Basketball: College tips off – head coach Ed Swanson

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November 12, 2013

3:56 AM

Head coach Ed Swanson

On first year at William and Mary

I think the challenge is really the unknown, and one of the things I really think any coach has when they take over a program at any level, no matter what sport, is the current players on the team and possibly the resistance — you didn’t recruit them — there’s their style of play, all that unknown. And to the players’ credit on this team, it’s been exceptional. They’ve been a welcoming group of student athletes and have embraced myself, the coaching staff, what we’re trying to do, and the future of the program. And I think we have a terrific foundation here. But everything is different. And change isn’t a bad thing necessarily. The players have handled it exceptionally and I couldn’t be prouder of this group right now.

On familiarity with current players

In my 22 years at Sacred Heart University, you have the opportunity to watch a lot of these players play. [Senior forward] Kaitlyn Mathieu – I had the opportunity to watch when she was up at Worcester Academy, and I liked her from way back then when I saw her — and she obviously chose William and Mary. [Junior guard]Anna Kestler is somebody that I watched play a great deal of AAU basketball. And you can go right down the line; Alexis Hoffsteder, who’s a freshman guard on the team, she chose between William and Mary and Sacred Heart University. So there’s a lot of familiarity with a lot of the players. Individual skill set – [junior guard] Kyla Kerstetter and [junior forward] Jazmen Boone on the wings fit our style of play and what we’re trying to do.

On identity following loss of five players to graduation

Yes and no. I think you’d like to take over a program that has a lot of experienced players, and a lot of those players were successful in another system. So yes, it’s ok that we’re starting off kind of fresh so we can mold them into what we want them to be and how we want them to play. But I think the team’s got a lot to prove and we lost 68 percent of our scoring, which is a lot, 51 percent of our rebounding, and that’s a lot. So there’s a lot of room, there’s a lot of potential and there’s a lot of candidates to make up for that. This team has an opportunity to be a good team – maybe not as successful as some individuals as the past, but a good team. And that’s what we’re trying to focus on right now.

On style of play

Organized chaos is probably a good term. We’re going to try to use the full 94 feet, a low risk high reward type system. We’re not going to give up easy baskets—if you think of pressure defense you think of the Louisville men or something like that. We’re going to be more like a zone oriented, where you don’t need the superior athletes to do it. We’re going to be trying to change things up. I look at it as like a baseball game — if you kept throwing me a 97 mile per hour fastball, eventually I’m going to learn how to catch up to it. So we’re going to switch defenses up a good deal throughout the course of the game, and the team is grasping it well. When we score we’re going to be in one defense, when we don’t score we’ll be in another defense. So for an opposing team, that’s kind of challenging in terms of, ‘oh, we’ve got to go zone offense, we’ve got to go man offense, what are they doing now?’ We’re going to try to cause a chaotic brand of basketball for the other team, meanwhile we’re going to be as organized as we possibly can. So we’re going to use the full 94 feet, we’re going to get up and down the floor, and some of the players have embraced that and it’ll fit their skill set pretty well.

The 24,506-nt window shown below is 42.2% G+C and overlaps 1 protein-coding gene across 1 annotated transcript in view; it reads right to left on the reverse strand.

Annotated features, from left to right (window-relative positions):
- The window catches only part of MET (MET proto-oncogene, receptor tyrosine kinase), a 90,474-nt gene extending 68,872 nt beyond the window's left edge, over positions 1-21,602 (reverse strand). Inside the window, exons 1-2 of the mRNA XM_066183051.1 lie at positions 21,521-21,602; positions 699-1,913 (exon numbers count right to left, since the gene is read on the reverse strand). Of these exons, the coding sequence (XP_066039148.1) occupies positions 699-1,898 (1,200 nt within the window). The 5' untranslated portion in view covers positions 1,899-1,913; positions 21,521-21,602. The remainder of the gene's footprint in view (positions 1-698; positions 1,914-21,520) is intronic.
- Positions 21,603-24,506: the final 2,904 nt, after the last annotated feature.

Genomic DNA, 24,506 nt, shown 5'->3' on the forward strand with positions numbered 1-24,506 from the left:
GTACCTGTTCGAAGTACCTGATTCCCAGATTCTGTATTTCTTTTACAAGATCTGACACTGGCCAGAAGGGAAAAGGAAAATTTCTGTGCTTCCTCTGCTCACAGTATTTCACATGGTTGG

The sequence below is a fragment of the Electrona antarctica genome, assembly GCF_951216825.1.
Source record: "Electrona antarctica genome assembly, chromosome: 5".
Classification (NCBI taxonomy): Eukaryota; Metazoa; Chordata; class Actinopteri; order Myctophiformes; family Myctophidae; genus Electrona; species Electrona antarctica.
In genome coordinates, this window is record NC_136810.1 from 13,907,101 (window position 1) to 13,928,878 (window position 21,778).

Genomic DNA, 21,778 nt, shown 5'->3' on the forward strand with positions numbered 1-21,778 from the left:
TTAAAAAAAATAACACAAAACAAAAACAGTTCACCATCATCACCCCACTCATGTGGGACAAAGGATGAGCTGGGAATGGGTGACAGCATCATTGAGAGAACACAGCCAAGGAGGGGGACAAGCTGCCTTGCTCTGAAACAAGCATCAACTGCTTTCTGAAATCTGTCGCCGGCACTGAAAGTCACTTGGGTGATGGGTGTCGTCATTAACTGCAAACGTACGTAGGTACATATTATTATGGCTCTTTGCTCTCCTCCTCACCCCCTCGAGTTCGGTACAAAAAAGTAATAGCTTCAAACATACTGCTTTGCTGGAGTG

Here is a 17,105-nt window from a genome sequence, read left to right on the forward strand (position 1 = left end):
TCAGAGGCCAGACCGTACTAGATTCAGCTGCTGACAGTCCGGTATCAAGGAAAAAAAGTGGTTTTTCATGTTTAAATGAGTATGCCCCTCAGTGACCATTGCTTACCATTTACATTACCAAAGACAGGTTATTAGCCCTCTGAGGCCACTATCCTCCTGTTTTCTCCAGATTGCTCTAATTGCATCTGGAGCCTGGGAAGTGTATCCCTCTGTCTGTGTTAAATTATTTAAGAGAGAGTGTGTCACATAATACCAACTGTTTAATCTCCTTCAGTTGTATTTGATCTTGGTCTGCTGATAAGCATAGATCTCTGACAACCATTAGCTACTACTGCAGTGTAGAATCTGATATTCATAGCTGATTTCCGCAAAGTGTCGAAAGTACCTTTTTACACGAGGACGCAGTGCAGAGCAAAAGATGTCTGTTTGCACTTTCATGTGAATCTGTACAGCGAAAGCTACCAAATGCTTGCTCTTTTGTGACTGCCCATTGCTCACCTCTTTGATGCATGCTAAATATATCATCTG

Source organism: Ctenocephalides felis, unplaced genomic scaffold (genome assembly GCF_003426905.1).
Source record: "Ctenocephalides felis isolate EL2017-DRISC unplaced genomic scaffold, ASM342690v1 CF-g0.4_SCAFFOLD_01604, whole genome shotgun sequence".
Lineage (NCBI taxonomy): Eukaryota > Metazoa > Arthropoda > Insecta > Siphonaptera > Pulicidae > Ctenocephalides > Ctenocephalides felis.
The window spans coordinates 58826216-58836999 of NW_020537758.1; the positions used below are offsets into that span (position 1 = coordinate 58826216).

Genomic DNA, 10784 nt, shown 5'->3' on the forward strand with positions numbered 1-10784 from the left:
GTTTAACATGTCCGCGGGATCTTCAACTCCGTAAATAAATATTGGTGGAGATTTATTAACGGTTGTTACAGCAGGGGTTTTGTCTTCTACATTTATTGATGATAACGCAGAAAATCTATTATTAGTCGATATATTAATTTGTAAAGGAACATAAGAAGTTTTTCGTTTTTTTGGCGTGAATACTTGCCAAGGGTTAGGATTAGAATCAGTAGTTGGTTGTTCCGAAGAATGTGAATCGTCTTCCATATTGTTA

On loss of interior players and expectations of a faster paced style of play

You know [senior forward] Kaitlyn Mathieu is doing a very good job; she had two very good scrimmages for us. [Junior center] Mackenzie Morrison has made significant strides, so she’s going to see some significant time early on. [Forward] Kasey Curtis is a freshman who is coming off an ACL injury, so she’s been back practicing full for I’d say about three weeks; so she’s just slowly getting her rhythm back and that sort of thing. But we’re going to have to share that load inside. I know Emily [Correal ’13] had a terrific year and Jackie [McKenna ’13] had a great year inside, so I don’t know if one individual’s going to pick up all those stats, but I think collectively we have a pretty good group that might be able to share that load a little bit.

On starting lineup and rotations